New research presented this week at ACR Convergence 2022, the American College of Rheumatology’s annual meeting, found no significant difference in cancer risk in patients with rheumatic disease and a history of malignancy taking biologic or targeted synthetic DMARDs compared to those treated with TNF inhibitors.
Patients with a history of cancer are routinely excluded from randomized controlled trials, so data on cancer risk is limited. This is particularly problematic in older adults with rheumatic diseases who are increasingly treated with biologic and targeted synthetic disease-modifying anti-rheumatic drugs (DMARDs), despite a higher prevalence of comorbidities, including cancer. The researchers undertook this prospective observational study to investigate the occurrence and relative risk of incident cancer in patients with a history of malignancy treated with these medications.
The 352 patients in the study were drawn from BIOBADASER 3.0, a multicenter prospective registry for patients in Spain treated with biologic and targeted synthetic DMARDs. The new version of BIOBADASER was launched specifically to address the growing use of these drugs and changes in adverse events reporting.
The cohort were mostly women with rheumatoid arthritis (RA) and were included in the registry up to 2021. The majority of patients used TNF inhibitors and interleukin (IL)-17 inhibitors were used the least. Other medications included Janus kinase (JAK) inhibitors, IL-6 inhibitors, anti-CD20 antibodies and anti-CTLA-4 antibodies.
The researchers defined incident cancer as any cancer, including new primary cancers, local recurrences or metastases, that led to discontinuation of drug therapy. Among 352 patients, there were 32 incident cancers, with an overall rate of 27.1 events per 1,000 person years (PY), ranging from no events per 1,000 PY in the group taking IL-17 inhibitors to 51.7 events per 1,000 PY in the anti-CTLA-4 group.
Overall incidence did not differ significantly compared to TNF inhibitors, no matter whether patients were treated with JAK inhibitors, anti-CD20 antibodies, IL-6 or IL-17 inhibitors or anti-CTLA-4 antibodies. The rate of different types of cancer (one melanoma, 14 non-melanoma skin cancers and 17 solid tumors) also did not differ between the various treatment groups versus TNF inhibitor therapy.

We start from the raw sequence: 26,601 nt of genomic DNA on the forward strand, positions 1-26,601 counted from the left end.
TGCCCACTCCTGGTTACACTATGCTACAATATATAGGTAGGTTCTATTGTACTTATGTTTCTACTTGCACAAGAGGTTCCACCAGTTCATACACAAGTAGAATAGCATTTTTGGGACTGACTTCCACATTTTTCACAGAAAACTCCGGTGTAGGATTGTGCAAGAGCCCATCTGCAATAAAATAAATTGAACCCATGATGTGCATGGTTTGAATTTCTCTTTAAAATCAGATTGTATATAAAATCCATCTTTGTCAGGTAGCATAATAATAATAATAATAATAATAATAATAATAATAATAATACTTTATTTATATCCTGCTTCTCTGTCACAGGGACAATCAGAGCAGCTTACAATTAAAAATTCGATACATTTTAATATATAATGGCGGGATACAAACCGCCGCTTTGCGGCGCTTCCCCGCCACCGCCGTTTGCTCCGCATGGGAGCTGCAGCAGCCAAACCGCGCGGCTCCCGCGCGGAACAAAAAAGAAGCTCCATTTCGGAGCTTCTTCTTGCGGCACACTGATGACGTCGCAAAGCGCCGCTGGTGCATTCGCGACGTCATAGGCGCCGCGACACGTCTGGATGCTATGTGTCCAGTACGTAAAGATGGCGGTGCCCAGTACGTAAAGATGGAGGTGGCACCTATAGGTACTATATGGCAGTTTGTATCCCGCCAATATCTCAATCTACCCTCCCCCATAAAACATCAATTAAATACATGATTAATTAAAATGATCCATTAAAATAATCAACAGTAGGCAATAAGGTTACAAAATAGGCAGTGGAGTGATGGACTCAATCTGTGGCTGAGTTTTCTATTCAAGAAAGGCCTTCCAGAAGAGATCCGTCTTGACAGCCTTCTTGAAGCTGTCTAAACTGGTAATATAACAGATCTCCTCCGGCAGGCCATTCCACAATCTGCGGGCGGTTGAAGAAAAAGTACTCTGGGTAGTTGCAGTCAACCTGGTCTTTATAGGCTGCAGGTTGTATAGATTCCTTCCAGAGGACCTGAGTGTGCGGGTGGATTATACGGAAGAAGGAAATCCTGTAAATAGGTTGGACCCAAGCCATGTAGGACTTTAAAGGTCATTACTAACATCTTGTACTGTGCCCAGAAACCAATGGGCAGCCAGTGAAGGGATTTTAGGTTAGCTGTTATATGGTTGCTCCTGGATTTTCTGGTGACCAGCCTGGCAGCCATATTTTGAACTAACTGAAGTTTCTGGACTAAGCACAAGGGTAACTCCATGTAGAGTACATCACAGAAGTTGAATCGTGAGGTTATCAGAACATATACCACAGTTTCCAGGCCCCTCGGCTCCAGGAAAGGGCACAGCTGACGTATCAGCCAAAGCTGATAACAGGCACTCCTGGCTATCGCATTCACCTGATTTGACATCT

Yet the study’s statistically insignificant results and high confidence intervals aren’t necessarily definitive, says Juan Molina-Collada, MD, a rheumatologist at Hospital General Universitario Gregorio Marañón in Madrid and the study’s lead author.
“We should say that we have not found an increased risk of cancer in this population, although we cannot exclude with our data a potential risk,” Dr. Molina-Collada says.
Dr. Molina-Collada also cites several limitations of the study, including selection bias, survivor bias and more-rigorous cancer screening of patients on immunosuppression therapies.
He also notes that long observational periods are needed to evaluate the risk of diseases such as cancer. In the study cohort, mean follow-up ranged from 11.5 to 23 months. Dr. Molina-Collada adds, “Medical national registries such as BIOBADSER have intrinsic limitations as to the quality of collected data, although external audits of the participating centers are routinely performed.”
Yet he points out that because this large study did not find an increase in the overall occurrence of cancer in patients with rheumatic diseases and prior cancer, the “results are reassuring on the pattern of use of these therapies.” He notes that “this is the first study, to our knowledge, to provide safety data on the use of targeted synthetic DMARDs or anti-IL-17 inhibitors in patients with a history of cancer.”